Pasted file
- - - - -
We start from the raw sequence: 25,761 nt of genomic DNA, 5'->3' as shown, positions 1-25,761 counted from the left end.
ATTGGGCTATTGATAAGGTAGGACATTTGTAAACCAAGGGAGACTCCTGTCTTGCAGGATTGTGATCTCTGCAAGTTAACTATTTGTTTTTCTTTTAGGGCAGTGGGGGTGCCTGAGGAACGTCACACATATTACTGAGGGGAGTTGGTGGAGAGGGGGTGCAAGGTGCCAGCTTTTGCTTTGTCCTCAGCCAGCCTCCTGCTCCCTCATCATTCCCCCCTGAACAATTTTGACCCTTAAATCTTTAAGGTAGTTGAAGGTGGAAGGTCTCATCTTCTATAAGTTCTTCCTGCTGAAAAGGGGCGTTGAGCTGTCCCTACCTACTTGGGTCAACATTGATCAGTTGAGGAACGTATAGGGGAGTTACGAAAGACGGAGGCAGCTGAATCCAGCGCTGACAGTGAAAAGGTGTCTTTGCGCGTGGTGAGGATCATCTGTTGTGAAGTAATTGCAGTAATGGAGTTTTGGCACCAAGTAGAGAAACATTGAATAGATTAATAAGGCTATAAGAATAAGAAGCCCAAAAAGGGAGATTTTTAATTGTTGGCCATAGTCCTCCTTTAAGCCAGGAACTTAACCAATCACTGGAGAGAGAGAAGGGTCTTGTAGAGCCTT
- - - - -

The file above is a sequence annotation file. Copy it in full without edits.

We start from the raw sequence: 25,761 nt of genomic DNA, 5'->3' as shown, positions 1-25,761 counted from the left end.
ATTGGGCTATTGATAAGGTAGGACATTTGTAAACCAAGGGAGACTCCTGTCTTGCAGGATTGTGATCTCTGCAAGTTAACTATTTGTTTTTCTTTTAGGGCAGTGGGGGTGCCTGAGGAACGTCACACATATTACTGAGGGGAGTTGGTGGAGAGGGGGTGCAAGGTGCCAGCTTTTGCTTTGTCCTCAGCCAGCCTCCTGCTCCCTCATCATTCCCCCCTGAACAATTTTGACCCTTAAATCTTTAAGGTAGTTGAAGGTGGAAGGTCTCATCTTCTATAAGTTCTTCCTGCTGAAAAGGGGCGTTGAGCTGTCCCTACCTACTTGGGTCAACATTGATCAGTTGAGGAACGTATAGGGGAGTTACGAAAGACGGAGGCAGCTGAATCCAGCGCTGACAGTGAAAAGGTGTCTTTGCGCGTGGTGAGGATCATCTGTTGTGAAGTAATTGCAGTAATGGAGTTTTGGCACCAAGTAGAGAAACATTGAATAGATTAATAAGGCTATAAGAATAAGAAGCCCAAAAAGGGAGATTTTTAATTGTTGGCCATAGTCCTCCTTTAAGCCAGGAACTTAACCAATCACTGGAGAGAGAGAAGGGTCTTGTAGAGCCTT